There is nothing in subdivision (a), section 1094.5 of the Code of Civil Procedure that authorizes the court to take judicial notice of the record of the proceedings before an [82 Cal. App. 2d 446] agency unless the same has been filed as a part of the complaint or petition. That section merely provides as follows: "All or part of the record of the proceedings before the inferior tribunal, corporation, board or officer may be filed with the petition, may be filed with the respondent's points and authorities or may be ordered to be filed by the court."
 In the instant case the record of the proceedings before respondent was not made a part of the petition nor incorporated therein by reference. Hence, under rules First and Second above stated the trial court committed prejudicial error in considering the proceedings which had taken place before the board in ruling upon the general demurrer.
The vice of defendant's argument is in his contention that the right to take judicial notice that the record of the commissioner's proceedings had been filed among the papers of the case and was a record of the court must be extended to include the right to take notice of the truth of the evidence produced at the hearing Where the record of the proceedings of an administrative agency is made a part of the petition for a writ of mandate seeking to annul an order of the agency and the question presented is whether the agency had jurisdiction to make the order complained of or whether the evidence heard by the agency was sufficient to sustain the order, the court in ruling on a demurrer to the petition may consider the contents of the record since it is a part of the pleading to which the demurrer is addressed. (Sipper v. Urban, 22 Cal. 2d 138, 141 [137 P.2d 425]; Zemansky v. Board of Police Commrs., 61 Cal. App. 2d 450, 452 [143 P.2d 361]; Vaughn v. Board of Police Commrs., 59 Cal. App. 2d 771, 781 [140 P.2d 130]; Tobinski v. Board of Medical Examiners, 49 Cal. App. 2d 591 [121 P.2d 861].)
In the instant case the record of the hearing before the commissioner was not included as a part of the petition for a writ of mandate nor was it made so by reference. It was merely a document filed in the action. In taking judicial notice of its records the court could go no further than to take notice that the record was in the file. Its contents were a concealed book insofar as the consideration of the demurrer was concerned.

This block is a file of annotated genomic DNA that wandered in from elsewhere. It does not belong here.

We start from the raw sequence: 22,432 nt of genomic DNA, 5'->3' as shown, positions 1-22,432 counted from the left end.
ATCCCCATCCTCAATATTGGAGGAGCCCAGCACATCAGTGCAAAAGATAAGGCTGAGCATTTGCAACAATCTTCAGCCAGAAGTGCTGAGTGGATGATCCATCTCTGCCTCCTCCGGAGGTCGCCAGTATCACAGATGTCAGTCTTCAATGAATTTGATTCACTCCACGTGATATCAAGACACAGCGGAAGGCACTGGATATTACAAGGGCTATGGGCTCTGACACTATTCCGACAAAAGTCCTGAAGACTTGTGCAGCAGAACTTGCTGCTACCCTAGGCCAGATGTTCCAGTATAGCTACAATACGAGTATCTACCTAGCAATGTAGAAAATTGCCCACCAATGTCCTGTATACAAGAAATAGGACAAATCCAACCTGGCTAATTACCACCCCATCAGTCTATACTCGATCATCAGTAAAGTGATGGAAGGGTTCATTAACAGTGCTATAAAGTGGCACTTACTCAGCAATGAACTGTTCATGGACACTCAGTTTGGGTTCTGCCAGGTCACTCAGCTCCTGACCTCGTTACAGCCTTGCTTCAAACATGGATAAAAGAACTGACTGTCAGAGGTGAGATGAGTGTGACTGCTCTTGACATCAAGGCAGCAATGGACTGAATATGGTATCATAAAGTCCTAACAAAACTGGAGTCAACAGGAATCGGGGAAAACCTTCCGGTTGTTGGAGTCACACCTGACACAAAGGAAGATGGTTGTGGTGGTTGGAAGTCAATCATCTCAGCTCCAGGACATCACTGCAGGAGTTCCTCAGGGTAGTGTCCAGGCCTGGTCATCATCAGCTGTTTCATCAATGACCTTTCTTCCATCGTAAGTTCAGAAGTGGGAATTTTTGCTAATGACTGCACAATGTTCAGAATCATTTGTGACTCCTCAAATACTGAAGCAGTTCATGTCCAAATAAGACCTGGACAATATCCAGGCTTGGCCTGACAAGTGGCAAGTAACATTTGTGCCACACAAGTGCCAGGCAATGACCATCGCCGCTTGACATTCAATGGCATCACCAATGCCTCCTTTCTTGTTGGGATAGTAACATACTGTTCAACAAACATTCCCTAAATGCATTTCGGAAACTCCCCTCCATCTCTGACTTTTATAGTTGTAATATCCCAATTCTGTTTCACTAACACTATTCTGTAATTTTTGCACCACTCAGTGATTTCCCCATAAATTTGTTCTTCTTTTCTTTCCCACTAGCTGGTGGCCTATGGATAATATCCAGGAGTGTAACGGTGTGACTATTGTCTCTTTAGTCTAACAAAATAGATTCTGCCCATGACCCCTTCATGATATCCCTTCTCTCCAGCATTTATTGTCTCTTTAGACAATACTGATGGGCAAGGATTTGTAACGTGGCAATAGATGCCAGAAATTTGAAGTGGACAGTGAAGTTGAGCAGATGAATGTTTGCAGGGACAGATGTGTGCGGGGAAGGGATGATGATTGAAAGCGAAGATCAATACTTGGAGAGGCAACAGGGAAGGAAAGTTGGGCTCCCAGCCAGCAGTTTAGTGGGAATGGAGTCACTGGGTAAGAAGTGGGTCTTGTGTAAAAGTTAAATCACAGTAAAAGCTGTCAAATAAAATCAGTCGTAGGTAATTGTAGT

Defendant's contention that the record is within the court's judicial knowledge by reason of the provision in section 1094.5 of the Code of Civil Procedure that the record "may be filed with respondent's points and authorities" cannot be sustained. That provision does not inject the [82 Cal. App. 2d 447] record into the petition for the writ as a part of it.  In ruling on a demurrer the court is bound by the facts alleged in the pleading against which the demurrer is directed and cannot consider facts presented in an affidavit accompanying the demurrer. (Mackay v. Clark Rig Bldg. Co., 5 Cal. App. 2d 44, 55 [42 P.2d 341].)
The cases on which defendant relies are sufficiently discussed and distinguished in the opinion of Mr. Justice Bray in Housman v. Board of Medical Examiners, supra.
 An additional reason why the demurrer should have been overruled is that it contains allegations which, if denied, entitled plaintiff to introduce evidence to substantiate them. Facts are alleged by reason of which plaintiff contends that defendant is estopped from denying a license to him as an insurance broker, and allegations are made which, if true, may result in a finding that applicant was induced to surrender a license previously held by him by reason of promises made by a deputy commissioner that were not fulfilled.
In view of our conclusion it is unnecessary to discuss other points argued by counsel.
The judgment is reversed with directions to the trial court to overrule the demurrer and to permit defendant a reasonable time within which to answer if he be so advised.
Moore, P. J., and Wilson, J., concurred.
FN *. A rehearing was granted on Nov. 26, 1947.